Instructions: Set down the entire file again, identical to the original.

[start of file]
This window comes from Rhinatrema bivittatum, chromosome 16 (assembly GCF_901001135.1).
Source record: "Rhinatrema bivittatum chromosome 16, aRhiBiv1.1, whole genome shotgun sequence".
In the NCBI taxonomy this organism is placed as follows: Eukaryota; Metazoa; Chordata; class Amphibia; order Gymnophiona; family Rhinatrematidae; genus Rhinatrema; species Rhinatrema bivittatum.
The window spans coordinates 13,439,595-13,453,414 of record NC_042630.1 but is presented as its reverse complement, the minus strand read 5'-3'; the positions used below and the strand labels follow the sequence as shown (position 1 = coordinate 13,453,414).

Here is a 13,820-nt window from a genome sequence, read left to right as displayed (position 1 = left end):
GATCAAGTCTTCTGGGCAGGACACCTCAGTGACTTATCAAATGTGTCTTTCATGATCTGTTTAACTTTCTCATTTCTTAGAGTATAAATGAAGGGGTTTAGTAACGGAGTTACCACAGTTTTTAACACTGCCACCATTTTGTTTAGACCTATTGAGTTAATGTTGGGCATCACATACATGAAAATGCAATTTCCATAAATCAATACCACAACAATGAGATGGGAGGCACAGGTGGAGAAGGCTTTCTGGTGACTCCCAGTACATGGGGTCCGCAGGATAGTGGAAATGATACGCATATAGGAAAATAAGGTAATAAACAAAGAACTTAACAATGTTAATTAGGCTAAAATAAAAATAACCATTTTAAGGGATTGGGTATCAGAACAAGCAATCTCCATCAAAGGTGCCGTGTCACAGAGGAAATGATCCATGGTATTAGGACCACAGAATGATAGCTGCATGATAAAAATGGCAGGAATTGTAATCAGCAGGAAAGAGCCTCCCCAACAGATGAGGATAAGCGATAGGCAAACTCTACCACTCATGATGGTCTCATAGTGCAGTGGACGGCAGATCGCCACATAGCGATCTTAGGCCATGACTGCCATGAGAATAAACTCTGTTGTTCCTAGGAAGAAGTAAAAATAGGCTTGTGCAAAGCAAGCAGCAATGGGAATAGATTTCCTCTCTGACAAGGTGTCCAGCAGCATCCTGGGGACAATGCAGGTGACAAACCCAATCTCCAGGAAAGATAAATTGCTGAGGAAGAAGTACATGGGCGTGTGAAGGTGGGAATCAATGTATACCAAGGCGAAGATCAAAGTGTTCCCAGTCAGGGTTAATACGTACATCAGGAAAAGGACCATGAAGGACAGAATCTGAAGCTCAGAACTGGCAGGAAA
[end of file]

This window comes from Rhinatrema bivittatum, chromosome 16 (assembly GCF_901001135.1).
Source record: "Rhinatrema bivittatum chromosome 16, aRhiBiv1.1, whole genome shotgun sequence".
In the NCBI taxonomy this organism is placed as follows: Eukaryota; Metazoa; Chordata; class Amphibia; order Gymnophiona; family Rhinatrematidae; genus Rhinatrema; species Rhinatrema bivittatum.
The window spans coordinates 13,439,595-13,453,414 of record NC_042630.1 but is presented as its reverse complement, the minus strand read 5'-3'; the positions used below and the strand labels follow the sequence as shown (position 1 = coordinate 13,453,414).

Here is a 13,820-nt window from a genome sequence, read left to right as displayed (position 1 = left end):
GATCAAGTCTTCTGGGCAGGACACCTCAGTGACTTATCAAATGTGTCTTTCATGATCTGTTTAACTTTCTCATTTCTTAGAGTATAAATGAAGGGGTTTAGTAACGGAGTTACCACAGTTTTTAACACTGCCACCATTTTGTTTAGACCTATTGAGTTAATGTTGGGCATCACATACATGAAAATGCAATTTCCATAAATCAATACCACAACAATGAGATGGGAGGCACAGGTGGAGAAGGCTTTCTGGTGACTCCCAGTACATGGGGTCCGCAGGATAGTGGAAATGATACGCATATAGGAAAATAAGGTAATAAACAAAGAACTTAACAATGTTAATTAGGCTAAAATAAAAATAACCATTTTAAGGGATTGGGTATCAGAACAAGCAATCTCCATCAAAGGTGCCGTGTCACAGAGGAAATGATCCATGGTATTAGGACCACAGAATGATAGCTGCATGATAAAAATGGCAGGAATTGTAATCAGCAGGAAAGAGCCTCCCCAACAGATGAGGATAAGCGATAGGCAAACTCTACCACTCATGATGGTCTCATAGTGCAGTGGACGGCAGATCGCCACATAGCGATCTTAGGCCATGACTGCCATGAGAATAAACTCTGTTGTTCCTAGGAAGAAGTAAAAATAGGCTTGTGCAAAGCAAGCAGCAATGGGAATAGATTTCCTCTCTGACAAGGTGTCCAGCAGCATCCTGGGGACAATGCAGGTGACAAACCCAATCTCCAGGAAAGATAAATTGCTGAGGAAGAAGTACATGGGCGTGTGAAGGTGGGAATCAATGTATACCAAGGCGAAGATCAAAGTGTTCCCAGTCAGGGTTAATACGTACATCAGGAAAAGGACCATGAAGGACAGAATCTGAAGCTCAGAACTGGCAGGAAA